23 May Top Facebook Changes in Plain English (GDPR and More)
Fake News, Cambridge Analytica scandal, GDPR rollout… These are just a few of the “hiccups” Facebook has experienced in the last year.
As a result, Facebook is making a number of swift changes. These changes will impact marketers all over the world.
If you use Facebook for Marketing, read this article to learn about top changes explained in plain English.
Removal of Partners Categories
Facebook is shutting down approximately 1/2 of its 1200 targeting categories from the 3rd party data providers. These categories allowed marketers to refine their campaigns with granular offline behavioral and demographic information.
Examples of these categories include:
- Automotive shoppers (e.g. users in market for new cars or car owners)
- Retail purchase behavior (e.g. top spenders)
- Homeownership status (e.g. likely to move)
- Company size and Corporate executive status
- Travel habits (e.g. business travelers)
While you may have to change how you structure your campaigns, there are still plenty of targeting categories coming directly from Facebook. Define your targeting using Facebook proprietary interest targeting.
Also look into Custom Audience Targeting and Lookalike targeting. These types of campaigns tend to outperform Interest targeting. Learn how to fine-tune your campaigns over time
Removal of Legacy Metrics
Facebook announced removal of several metrics they viewed as outdated and non-actionable. Starting in July of 2018 many of the metrics will become unavailable. Some of the top categories of metrics include:
- Actions, People Taking Action, Cost per Any Action – Facebook recommends customizing metrics to reflect specific actions. For example, tracking reaction for Engagement Ads and Page Likes.
- Button Clicks – You can focus on Clicks instead
- Canvas Component Time Percentage – consider tracking Canvas View Time and Canvas View Percentage
- Positive Feedback, Negative Feedback – Relevance score is a more accurate metric that reflects quality of ads.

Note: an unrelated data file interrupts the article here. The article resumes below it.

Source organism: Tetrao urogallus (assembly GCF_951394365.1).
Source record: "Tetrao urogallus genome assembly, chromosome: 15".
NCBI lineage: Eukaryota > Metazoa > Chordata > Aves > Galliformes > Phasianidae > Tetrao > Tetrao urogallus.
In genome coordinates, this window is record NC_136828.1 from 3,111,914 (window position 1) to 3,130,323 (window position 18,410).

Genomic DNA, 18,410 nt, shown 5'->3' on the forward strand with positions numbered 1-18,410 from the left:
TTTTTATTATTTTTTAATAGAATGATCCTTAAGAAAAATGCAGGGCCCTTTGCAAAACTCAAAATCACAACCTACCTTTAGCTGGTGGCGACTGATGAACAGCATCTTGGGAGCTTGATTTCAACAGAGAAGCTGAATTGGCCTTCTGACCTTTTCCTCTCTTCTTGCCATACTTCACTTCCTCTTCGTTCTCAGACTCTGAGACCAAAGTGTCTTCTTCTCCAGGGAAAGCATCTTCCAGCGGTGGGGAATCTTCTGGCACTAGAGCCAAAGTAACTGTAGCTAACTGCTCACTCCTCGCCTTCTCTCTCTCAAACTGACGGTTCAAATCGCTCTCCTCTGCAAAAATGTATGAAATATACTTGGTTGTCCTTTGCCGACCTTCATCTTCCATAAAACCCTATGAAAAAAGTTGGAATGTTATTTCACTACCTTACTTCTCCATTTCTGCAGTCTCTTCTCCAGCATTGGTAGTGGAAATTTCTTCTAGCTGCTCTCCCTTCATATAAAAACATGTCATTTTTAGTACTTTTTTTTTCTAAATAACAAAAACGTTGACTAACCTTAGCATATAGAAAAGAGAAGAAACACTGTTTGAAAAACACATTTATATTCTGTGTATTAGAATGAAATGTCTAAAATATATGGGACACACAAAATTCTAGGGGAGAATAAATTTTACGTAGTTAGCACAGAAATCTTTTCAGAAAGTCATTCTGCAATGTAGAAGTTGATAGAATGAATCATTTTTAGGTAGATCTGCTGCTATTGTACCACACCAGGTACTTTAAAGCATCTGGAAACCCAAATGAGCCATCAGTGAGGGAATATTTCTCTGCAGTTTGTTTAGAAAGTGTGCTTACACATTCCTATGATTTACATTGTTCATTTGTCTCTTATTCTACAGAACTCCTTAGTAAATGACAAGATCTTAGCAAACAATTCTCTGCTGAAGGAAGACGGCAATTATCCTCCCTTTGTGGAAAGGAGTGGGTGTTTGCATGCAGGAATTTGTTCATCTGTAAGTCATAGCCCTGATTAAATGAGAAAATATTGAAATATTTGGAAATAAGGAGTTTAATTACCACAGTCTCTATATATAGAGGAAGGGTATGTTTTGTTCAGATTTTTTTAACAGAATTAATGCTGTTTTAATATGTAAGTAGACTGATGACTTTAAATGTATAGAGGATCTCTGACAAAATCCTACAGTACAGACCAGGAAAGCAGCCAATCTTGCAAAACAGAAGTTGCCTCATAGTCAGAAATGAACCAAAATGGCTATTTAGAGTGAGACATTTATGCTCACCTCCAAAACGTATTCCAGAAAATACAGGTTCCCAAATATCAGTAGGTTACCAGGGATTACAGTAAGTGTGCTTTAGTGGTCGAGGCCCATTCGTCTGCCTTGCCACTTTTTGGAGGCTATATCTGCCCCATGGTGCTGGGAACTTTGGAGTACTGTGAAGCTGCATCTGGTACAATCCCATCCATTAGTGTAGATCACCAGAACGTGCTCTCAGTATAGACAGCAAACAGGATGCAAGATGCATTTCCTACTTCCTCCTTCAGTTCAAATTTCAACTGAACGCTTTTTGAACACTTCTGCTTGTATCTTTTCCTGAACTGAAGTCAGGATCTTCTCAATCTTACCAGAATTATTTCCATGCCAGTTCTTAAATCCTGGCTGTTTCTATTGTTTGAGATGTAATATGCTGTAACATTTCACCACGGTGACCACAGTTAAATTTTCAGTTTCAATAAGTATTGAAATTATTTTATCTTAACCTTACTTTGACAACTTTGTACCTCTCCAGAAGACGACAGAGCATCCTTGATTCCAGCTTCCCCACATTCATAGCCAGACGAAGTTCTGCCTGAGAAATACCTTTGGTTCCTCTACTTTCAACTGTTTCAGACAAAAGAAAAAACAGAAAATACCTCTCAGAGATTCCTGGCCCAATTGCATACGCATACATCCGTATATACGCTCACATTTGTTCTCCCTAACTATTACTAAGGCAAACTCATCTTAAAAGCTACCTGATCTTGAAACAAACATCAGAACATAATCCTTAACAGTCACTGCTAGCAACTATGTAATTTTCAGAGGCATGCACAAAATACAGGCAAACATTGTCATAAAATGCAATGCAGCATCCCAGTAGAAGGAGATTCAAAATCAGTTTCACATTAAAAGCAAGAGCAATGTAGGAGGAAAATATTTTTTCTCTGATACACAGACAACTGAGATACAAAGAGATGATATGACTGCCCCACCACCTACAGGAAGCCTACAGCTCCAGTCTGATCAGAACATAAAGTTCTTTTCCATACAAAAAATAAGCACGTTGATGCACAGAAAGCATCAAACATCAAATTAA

Note: this is not a complete list of metrics being removed. Check Facebook directly for the full list.
To continue with the theme of improving quality of user experience, Facebook will be restricting its API use. This change may impact many of the tools and Facebook management processes.
Specifically, pay attention to the following top changes:
- Pages API – many of the Facebook page management and scheduling apps may be impacted by this change. This may also limit access Messenger bots have to your page
- Events API – this change may impact ticketing apps and event search experience.
- Group API – Facebook will limit Group Management apps and will have a significant impact to marketers who actively group groups
Review all of the apps you use to manage your Facebook marketing to ensure that your campaigns will not be negatively impacted.
Removing Audience Size and Reach Estimates
Facebook is changing the way audiences are presented to the advertisers. If you use Custom Audience for your campaigns, you may have noticed that the Audience definition, reach and audience size are no longer available.
There are two workarounds for this issue:
- You can pay attention to daily estimates for reach and engagement. While these are not entirely accurate, these serve as a proxy to help you project campaign performance